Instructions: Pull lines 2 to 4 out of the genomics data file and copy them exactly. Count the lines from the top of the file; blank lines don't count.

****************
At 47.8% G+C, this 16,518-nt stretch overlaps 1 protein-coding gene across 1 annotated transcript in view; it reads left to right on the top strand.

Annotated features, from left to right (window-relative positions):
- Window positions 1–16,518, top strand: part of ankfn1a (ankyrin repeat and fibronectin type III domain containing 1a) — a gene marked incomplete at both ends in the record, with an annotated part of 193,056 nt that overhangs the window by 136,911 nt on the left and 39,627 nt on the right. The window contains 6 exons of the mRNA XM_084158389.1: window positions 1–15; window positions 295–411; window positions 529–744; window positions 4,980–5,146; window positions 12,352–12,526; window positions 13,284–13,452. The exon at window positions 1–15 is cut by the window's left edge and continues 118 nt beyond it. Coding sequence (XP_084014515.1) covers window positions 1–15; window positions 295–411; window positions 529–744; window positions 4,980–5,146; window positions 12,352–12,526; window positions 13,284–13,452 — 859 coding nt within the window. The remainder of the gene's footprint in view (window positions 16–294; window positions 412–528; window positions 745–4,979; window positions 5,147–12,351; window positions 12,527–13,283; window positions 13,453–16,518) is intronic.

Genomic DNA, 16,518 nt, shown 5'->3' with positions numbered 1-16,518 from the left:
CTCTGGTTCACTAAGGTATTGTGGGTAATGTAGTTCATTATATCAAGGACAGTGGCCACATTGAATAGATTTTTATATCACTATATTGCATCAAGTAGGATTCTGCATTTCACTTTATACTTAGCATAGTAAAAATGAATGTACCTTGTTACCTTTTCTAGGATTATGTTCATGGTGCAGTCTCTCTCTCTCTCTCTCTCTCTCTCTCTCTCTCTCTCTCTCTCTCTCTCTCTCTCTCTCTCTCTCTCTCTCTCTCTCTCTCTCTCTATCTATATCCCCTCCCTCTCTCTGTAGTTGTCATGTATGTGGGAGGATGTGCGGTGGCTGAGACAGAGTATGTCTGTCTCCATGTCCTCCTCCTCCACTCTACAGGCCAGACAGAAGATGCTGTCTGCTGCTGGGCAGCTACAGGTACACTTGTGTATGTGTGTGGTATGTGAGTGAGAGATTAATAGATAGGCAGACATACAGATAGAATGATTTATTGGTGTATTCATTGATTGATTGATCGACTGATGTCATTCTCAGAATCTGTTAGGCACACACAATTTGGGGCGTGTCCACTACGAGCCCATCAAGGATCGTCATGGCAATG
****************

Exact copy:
Annotated features, from left to right (window-relative positions):
- Window positions 1–16,518, top strand: part of ankfn1a (ankyrin repeat and fibronectin type III domain containing 1a) — a gene marked incomplete at both ends in the record, with an annotated part of 193,056 nt that overhangs the window by 136,911 nt on the left and 39,627 nt on the right. The window contains 6 exons of the mRNA XM_084158389.1: window positions 1–15; window positions 295–411; window positions 529–744; window positions 4,980–5,146; window positions 12,352–12,526; window positions 13,284–13,452. The exon at window positions 1–15 is cut by the window's left edge and continues 118 nt beyond it. Coding sequence (XP_084014515.1) covers window positions 1–15; window positions 295–411; window positions 529–744; window positions 4,980–5,146; window positions 12,352–12,526; window positions 13,284–13,452 — 859 coding nt within the window. The remainder of the gene's footprint in view (window positions 16–294; window positions 412–528; window positions 745–4,979; window positions 5,147–12,351; window positions 12,527–13,283; window positions 13,453–16,518) is intronic.

Genomic DNA, 16,518 nt, shown 5'->3' with positions numbered 1-16,518 from the left: